The Democratic Republic of the Congo will, on Tuesday, mark the 60th anniversary of its independence from Belgium.
Those celebrations will be muted, the country can hardly afford a jamboree even if the DCR is one of the world’s richest countries in terms of natural resources.
Its citizens are impoverished and have the world’s lowest, or nearly the lowest, nominal GDP per capita. The huge country is also one of the most corrupt.
The predations of King Leopold II of the Belgians — at least a million dead — may be consigned to history but today’s DCR citizens live grim, unenviable lives. Leopold’s successor King Philippe has been asked to apologise for Belgium’s barbarisms but he remains unmoved.
Others, especially the 10,000 who marched in Brussels on Sunday, are not so reticent. Statues of Leopold have been defaced.
Like so many of his peers, Leopold is now regarded as a tyrannical, immoral imperialist.
Calls for a South African style truth and reconciliation commission in Belgium have intensified.
A swathe of today’s America would scoff at the suggestion that America needs such a commission. This, in turn, exacerbates the situation while the Black Lives Matter protests risk becoming the very thing they oppose — violent tinderboxes that will inflame tensions.
This will not change minds but harden hearts. Sadly, the circle will remain unbroken.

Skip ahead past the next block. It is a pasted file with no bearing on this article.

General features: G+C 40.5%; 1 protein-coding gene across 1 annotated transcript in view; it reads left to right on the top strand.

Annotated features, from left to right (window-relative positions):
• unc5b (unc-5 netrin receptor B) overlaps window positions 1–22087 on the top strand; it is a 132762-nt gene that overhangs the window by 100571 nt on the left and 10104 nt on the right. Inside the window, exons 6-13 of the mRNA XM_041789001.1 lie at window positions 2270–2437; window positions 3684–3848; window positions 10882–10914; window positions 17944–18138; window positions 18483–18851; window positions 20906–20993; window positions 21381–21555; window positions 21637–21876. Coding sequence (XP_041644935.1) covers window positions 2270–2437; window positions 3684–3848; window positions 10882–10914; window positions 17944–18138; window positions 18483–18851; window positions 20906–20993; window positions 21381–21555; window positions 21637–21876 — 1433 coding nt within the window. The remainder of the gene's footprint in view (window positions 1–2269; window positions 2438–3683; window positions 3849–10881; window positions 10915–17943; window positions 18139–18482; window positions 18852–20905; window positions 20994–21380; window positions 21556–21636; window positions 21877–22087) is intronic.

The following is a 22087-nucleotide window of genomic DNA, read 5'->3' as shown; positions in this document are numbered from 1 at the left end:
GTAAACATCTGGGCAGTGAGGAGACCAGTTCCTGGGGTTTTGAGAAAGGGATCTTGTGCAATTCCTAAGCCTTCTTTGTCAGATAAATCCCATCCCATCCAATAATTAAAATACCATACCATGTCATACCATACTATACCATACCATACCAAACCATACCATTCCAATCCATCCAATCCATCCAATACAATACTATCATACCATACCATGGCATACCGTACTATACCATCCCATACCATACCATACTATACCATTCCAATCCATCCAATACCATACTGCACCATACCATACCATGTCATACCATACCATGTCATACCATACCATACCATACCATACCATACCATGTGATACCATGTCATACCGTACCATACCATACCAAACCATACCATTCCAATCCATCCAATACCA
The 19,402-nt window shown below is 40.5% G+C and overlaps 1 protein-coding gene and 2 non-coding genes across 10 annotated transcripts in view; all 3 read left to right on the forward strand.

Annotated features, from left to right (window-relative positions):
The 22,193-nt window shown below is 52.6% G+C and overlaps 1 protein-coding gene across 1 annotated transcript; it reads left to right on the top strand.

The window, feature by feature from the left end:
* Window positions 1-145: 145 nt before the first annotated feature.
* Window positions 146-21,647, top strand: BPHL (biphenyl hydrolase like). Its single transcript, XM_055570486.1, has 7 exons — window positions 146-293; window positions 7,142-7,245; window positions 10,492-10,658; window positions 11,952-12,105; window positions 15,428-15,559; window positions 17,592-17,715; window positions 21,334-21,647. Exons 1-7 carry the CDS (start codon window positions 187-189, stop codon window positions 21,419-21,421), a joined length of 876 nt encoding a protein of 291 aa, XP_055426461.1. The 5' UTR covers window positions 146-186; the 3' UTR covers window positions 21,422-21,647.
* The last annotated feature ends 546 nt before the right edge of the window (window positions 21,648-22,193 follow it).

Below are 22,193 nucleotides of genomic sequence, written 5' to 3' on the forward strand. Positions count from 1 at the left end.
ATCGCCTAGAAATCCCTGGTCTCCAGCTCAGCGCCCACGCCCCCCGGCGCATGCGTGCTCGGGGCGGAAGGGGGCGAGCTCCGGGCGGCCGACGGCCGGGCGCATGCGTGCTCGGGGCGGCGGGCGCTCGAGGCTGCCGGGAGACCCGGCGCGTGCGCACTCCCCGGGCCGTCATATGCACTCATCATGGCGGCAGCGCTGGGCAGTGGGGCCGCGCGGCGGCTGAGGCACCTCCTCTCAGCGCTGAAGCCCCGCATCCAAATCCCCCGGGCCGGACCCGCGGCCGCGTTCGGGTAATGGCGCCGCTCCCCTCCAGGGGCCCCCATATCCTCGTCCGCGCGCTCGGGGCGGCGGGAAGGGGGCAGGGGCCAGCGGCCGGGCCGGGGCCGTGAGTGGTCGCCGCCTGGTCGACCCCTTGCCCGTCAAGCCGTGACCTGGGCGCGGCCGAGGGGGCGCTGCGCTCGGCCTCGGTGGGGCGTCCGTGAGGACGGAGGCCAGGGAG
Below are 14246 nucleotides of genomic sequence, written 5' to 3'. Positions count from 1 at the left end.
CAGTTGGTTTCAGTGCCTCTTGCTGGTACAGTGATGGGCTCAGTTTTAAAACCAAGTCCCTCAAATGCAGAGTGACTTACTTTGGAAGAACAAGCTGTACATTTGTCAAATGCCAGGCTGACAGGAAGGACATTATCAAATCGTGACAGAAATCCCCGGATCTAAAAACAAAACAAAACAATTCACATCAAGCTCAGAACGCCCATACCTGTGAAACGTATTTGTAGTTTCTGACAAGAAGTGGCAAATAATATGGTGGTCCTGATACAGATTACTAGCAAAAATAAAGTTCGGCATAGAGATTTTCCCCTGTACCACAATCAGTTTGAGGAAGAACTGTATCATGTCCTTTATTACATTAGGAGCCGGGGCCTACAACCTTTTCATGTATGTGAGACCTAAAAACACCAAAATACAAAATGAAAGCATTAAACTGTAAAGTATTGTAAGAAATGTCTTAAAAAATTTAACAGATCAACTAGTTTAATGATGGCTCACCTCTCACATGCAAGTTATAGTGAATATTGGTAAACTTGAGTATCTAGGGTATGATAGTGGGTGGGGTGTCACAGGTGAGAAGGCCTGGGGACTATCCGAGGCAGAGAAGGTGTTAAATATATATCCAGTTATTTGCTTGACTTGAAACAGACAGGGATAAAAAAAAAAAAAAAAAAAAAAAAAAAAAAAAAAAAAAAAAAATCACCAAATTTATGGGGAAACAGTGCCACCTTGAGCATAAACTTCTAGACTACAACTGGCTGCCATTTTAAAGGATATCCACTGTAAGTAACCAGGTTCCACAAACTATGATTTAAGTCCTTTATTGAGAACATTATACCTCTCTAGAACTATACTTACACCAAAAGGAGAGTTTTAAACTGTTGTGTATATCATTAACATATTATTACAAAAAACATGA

No modern country has had a greater need for a truth and reconciliation commission than Germany and no country has benefited so much from one.
Germany invented Vergangenheitsbewältigung to confront Nazism’s evils. This remaking began half a century ago, after two decades of post-WWII silence.
This helped turn a horrific legacy into something positive and today, Germany is one of the strongest democracies in the world, an achievement built, in part at least, by facing the monsters that consumed an older German society.
Two events this week suggest that we need a 32-county truth and reconciliation commission. This is not a novel suggestion but that, more than two decades after the Belfast Agreement, that the Dáil heard there remains “a real and persistent threat from republican paramilitary groups” underlines that need.
So too, albeit on an different scale, does Monday’s unofficial campaign to rename Belfast streets. Signs honouring dead republicans were erected.
The name of Queen’s University was “changed” to Mairéad Farrell University, a former student and one of three IRA members shot dead by British soldiers in Gibraltar in 1988.
It is ironic, and sad, that in the city that gives its name to the greatest victory for talking over shooting in contemporary Ireland should be the setting for this new version of what has gone before.
The unknown consequences of Brexit, especially a hard Brexit, give urgency to this suggestion even if it might be traumatic. After all, if Germany can look itself in the eye why can’t we?
The benefits could be enormous as a commission seems an obvious extension of the Belfast Agreement and it would be foolish to imagine that the passage of time, and the natural deaths of so many involved, alone can settle these toxic, contested issues.
That old, goading question seems relevant: If not now when?